| db1           |          23382 | app_user | app3:39364 | test | Query   |    0 | query end         | update ta3 set value = 479, changed = '2019-07-24 15:54:45.598' where k1 = 26 and k2 = 80000         |
| db3           |          22518 | app_user | app1:44096 | test | Query   |    0 | Sending data      | select * from ta3 limit 100                                                                          |
| db1           |          23383 | app_user | app2:42228 | test | Query   |    0 | update            | insert into ta3 values (257, 40000, '2019-07-24 15:54:45.792', '2019-07-24 15:54:45.792', 907)       |
| db2           |          23312 | app_user | app3:39292 | test | Query   |    0 | Sending data      | select c.* from ta3 c join ta1 a on c.k1 = a.k1 join ta2 b on c.k2 = b.k2 where a.value between 356  |
| db3           |          23420 | app_user | app5:55356 | test | Query   |    0 | Sending data      | select c.* from ta3 c join ta1 a on c.k1 = a.k1 join ta2 b on c.k2 = b.k2 where a.value between 477  |
| db3           |          23375 | app_user | app3:39352 | test | Query   |    0 | Sending data      | select c.* from ta3 c join ta1 a on c.k1 = a.k1 join ta2 b on c.k2 = b.k2 where a.value between 595  |
| db3           |          22550 | app_user | app2:42166 | test | Query   |    0 | Sending data      | select * from ta3                                                                                    |
| db1           |          23413 | app_user | app5:55342 | test | Query   |    0 | updating          | update ta3 set value = 324, changed = '2019-07-24 15:54:46.315' where k1 = 137 and k2 = 96000        |
+---------------+----------------+----------+------------+------+---------+------+-------------------+------------------------------------------------------------------------------------------------------+
9 rows in set (0.44 sec)

Bingo!

The Tungsten Connector has post-processed the request and replaced its own hostname with the real, origin hostname.

Oh, this "DataSource" entry? It will show on which database host the connection actually ended up...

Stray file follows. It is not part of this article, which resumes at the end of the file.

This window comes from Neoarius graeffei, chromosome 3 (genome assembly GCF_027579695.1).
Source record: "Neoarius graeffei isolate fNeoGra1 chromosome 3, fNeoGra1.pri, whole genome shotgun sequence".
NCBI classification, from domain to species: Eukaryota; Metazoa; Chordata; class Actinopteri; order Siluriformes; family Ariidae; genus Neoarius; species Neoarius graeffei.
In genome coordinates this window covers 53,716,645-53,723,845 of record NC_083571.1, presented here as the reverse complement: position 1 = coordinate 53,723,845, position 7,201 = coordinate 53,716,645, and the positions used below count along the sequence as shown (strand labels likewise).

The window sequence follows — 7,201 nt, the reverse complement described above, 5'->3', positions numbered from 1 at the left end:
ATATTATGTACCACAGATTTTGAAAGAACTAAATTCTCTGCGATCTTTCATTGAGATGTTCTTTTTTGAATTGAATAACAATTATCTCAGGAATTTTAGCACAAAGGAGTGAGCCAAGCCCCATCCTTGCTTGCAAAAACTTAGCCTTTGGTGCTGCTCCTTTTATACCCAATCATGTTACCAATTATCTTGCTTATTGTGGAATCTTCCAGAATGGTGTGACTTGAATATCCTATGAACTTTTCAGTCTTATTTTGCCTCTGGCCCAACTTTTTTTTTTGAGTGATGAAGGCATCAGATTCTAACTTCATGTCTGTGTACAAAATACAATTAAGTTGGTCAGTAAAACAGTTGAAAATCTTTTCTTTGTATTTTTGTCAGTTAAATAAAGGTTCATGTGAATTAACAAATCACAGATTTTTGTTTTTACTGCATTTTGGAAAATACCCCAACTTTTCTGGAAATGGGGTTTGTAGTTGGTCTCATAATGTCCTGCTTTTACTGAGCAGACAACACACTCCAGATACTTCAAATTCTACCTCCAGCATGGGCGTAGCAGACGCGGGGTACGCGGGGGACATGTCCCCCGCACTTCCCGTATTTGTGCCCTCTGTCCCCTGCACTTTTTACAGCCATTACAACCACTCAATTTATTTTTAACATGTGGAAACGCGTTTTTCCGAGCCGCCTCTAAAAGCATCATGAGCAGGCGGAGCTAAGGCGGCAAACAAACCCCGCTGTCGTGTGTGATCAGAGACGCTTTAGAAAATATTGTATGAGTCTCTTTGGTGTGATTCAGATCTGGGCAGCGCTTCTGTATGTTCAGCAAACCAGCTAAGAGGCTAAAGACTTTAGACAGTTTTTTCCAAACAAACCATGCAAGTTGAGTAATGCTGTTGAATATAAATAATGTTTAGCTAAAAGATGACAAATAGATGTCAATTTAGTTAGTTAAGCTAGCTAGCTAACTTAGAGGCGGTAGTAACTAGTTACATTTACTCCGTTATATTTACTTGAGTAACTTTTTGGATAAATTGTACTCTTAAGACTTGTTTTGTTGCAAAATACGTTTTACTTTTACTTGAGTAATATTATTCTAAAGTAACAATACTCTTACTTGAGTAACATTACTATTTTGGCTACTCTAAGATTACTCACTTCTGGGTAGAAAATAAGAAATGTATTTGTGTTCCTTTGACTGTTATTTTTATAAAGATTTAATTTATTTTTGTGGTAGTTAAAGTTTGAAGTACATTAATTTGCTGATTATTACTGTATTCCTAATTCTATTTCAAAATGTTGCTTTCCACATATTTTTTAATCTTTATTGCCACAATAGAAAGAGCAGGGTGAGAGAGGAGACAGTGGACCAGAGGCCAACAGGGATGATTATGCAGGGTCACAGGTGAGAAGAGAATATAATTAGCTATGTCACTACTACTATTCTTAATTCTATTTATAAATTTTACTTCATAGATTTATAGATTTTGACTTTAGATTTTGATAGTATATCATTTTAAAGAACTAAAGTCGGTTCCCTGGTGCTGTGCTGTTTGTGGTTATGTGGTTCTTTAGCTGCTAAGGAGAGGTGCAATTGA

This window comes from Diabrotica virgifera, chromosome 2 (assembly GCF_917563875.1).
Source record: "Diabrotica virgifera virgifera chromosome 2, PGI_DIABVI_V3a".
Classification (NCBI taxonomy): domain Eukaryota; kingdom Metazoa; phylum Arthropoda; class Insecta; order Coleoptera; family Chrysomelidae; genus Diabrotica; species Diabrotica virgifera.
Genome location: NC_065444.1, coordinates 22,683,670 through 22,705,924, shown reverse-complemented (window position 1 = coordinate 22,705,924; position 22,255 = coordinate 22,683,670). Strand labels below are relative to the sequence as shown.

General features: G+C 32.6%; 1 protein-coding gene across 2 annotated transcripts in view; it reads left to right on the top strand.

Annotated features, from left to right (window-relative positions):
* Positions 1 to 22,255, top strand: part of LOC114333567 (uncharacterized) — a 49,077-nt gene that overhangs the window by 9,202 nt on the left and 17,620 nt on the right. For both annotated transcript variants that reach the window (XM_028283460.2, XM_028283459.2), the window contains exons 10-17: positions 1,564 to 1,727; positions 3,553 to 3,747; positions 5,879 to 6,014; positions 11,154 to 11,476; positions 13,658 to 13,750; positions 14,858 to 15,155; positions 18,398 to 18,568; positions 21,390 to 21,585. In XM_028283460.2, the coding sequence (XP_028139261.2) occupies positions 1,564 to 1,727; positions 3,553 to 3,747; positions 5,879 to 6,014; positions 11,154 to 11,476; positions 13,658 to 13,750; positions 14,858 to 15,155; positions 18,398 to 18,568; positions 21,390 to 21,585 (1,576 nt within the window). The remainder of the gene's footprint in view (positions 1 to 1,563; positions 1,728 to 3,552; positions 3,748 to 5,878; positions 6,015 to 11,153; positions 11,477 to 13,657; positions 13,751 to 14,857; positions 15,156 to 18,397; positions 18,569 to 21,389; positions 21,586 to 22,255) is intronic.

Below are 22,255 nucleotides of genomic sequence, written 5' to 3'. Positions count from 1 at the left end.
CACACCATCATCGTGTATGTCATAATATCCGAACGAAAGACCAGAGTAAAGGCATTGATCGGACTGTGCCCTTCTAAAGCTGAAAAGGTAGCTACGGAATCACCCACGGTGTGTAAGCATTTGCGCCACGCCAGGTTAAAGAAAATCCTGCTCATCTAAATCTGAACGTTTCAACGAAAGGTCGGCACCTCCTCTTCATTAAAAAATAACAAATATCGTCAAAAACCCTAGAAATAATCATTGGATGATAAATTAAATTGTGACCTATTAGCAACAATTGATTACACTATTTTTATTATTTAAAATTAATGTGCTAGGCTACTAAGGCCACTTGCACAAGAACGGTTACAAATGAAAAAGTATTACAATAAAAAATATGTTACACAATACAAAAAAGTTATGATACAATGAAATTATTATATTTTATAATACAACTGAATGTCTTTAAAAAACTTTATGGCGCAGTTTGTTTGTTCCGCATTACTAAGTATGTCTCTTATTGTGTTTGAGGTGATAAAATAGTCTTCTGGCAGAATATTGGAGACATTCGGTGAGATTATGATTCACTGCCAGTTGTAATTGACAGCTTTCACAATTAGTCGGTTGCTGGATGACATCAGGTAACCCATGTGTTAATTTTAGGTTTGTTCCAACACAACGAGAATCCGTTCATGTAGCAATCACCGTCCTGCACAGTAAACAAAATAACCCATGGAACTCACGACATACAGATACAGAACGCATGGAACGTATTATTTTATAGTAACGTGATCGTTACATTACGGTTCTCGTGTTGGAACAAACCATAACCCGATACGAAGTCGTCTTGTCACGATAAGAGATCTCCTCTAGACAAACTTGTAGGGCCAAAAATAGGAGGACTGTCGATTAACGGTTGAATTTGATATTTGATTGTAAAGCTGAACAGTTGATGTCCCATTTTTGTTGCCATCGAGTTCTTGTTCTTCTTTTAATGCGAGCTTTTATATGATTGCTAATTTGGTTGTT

This tool is available in proxy mode (which includes smart-scale, host-or-port-based read-write splitting) thanks to the Tungsten Connector SQL parser.

For those who use Bridge mode (the default as of v5.0.0), we developed an external tool that can be called from the command line:

$ ./tungsten-connector/bin/connector client-list
Executing Tungsten Connector Service --client-list ...
+--------------------+-------------------+--------------------+-----------------------+
| Client             | Connector Inbound | Connector Outbound | Data Source           |
+--------------------+-------------------+--------------------+-----------------------+
| /10.10.1.218:33084 | /10.10.1.212:3306 | /10.10.1.212:45074 | db1/10.10.1.212:13306 |
| /10.10.1.242:48830 | /10.10.1.212:3306 | /10.10.1.212:44918 | db2/10.10.1.213:13306 |
| /10.10.1.218:33132 | /10.10.1.212:3306 | /10.10.1.212:45146 | db2/10.10.1.213:13306 |
| /10.10.1.242:48844 | /10.10.1.212:3306 | /10.10.1.212:44928 | db3/10.10.1.214:13306 |
| /10.10.1.218:33124 | /10.10.1.212:3306 | /10.10.1.212:45134 | db2/10.10.1.213:13306 |
| /10.10.1.242:48802 | /10.10.1.212:3306 | /10.10.1.212:44906 | db1/10.10.1.212:13306 |
| /10.10.1.218:33130 | /10.10.1.212:3306 | /10.10.1.212:45144 | db1/10.10.1.212:13306 |
| /10.10.1.200:56626 | /10.10.1.212:3306 | /10.10.1.212:45108 | db3/10.10.1.214:13306 |
| /10.10.1.242:48806 | /10.10.1.212:3306 | /10.10.1.212:44910 | db4/10.10.1.215:13306 |
| /10.10.1.200:56542 | /10.10.1.212:3306 | /10.10.1.212:45064 | db1/10.10.1.212:13306 |
+--------------------+-------------------+--------------------+-----------------------+
 
Done Tungsten Connector Service --client-list

Match the offending request with the host/port couple and you're back to the origin application host!

The Library

Please read the docs!

For more information about using various Tungsten Connector-based inline commands, please visit the docs page at http://docs.continuent.com/tungsten-clustering-6.0/connector-inline.html

For more information about Tungsten Clustering, please visit https://docs.continuent.com.

Summary

The Wrap-Up

In this blog post we discussed how to accurately track end-to-end client connections through a proxy using the Tungsten Connector in a Tungsten Cluster.

Tungsten Clustering is the most flexible, performant global database layer available today – use it underlying your SaaS offering as a strong base upon which to grow your worldwide business!

For more information, please visit https://www.continuent.com/solutions

Want to learn more or run a POC? Contact us.

About the Author

Gilles Rayrat
VP of Engineering

Gilles has over 20 years experience in software engineering. Previously holding positions at Orange and Xerox, he joined the Continuent adventure in 2005. As the connectivity expert at Continuent, he has worn many hats including software development, QA, support, project and operations management. Gilles has held most of the engineering positions that he now manages, giving him both deep and wide experience.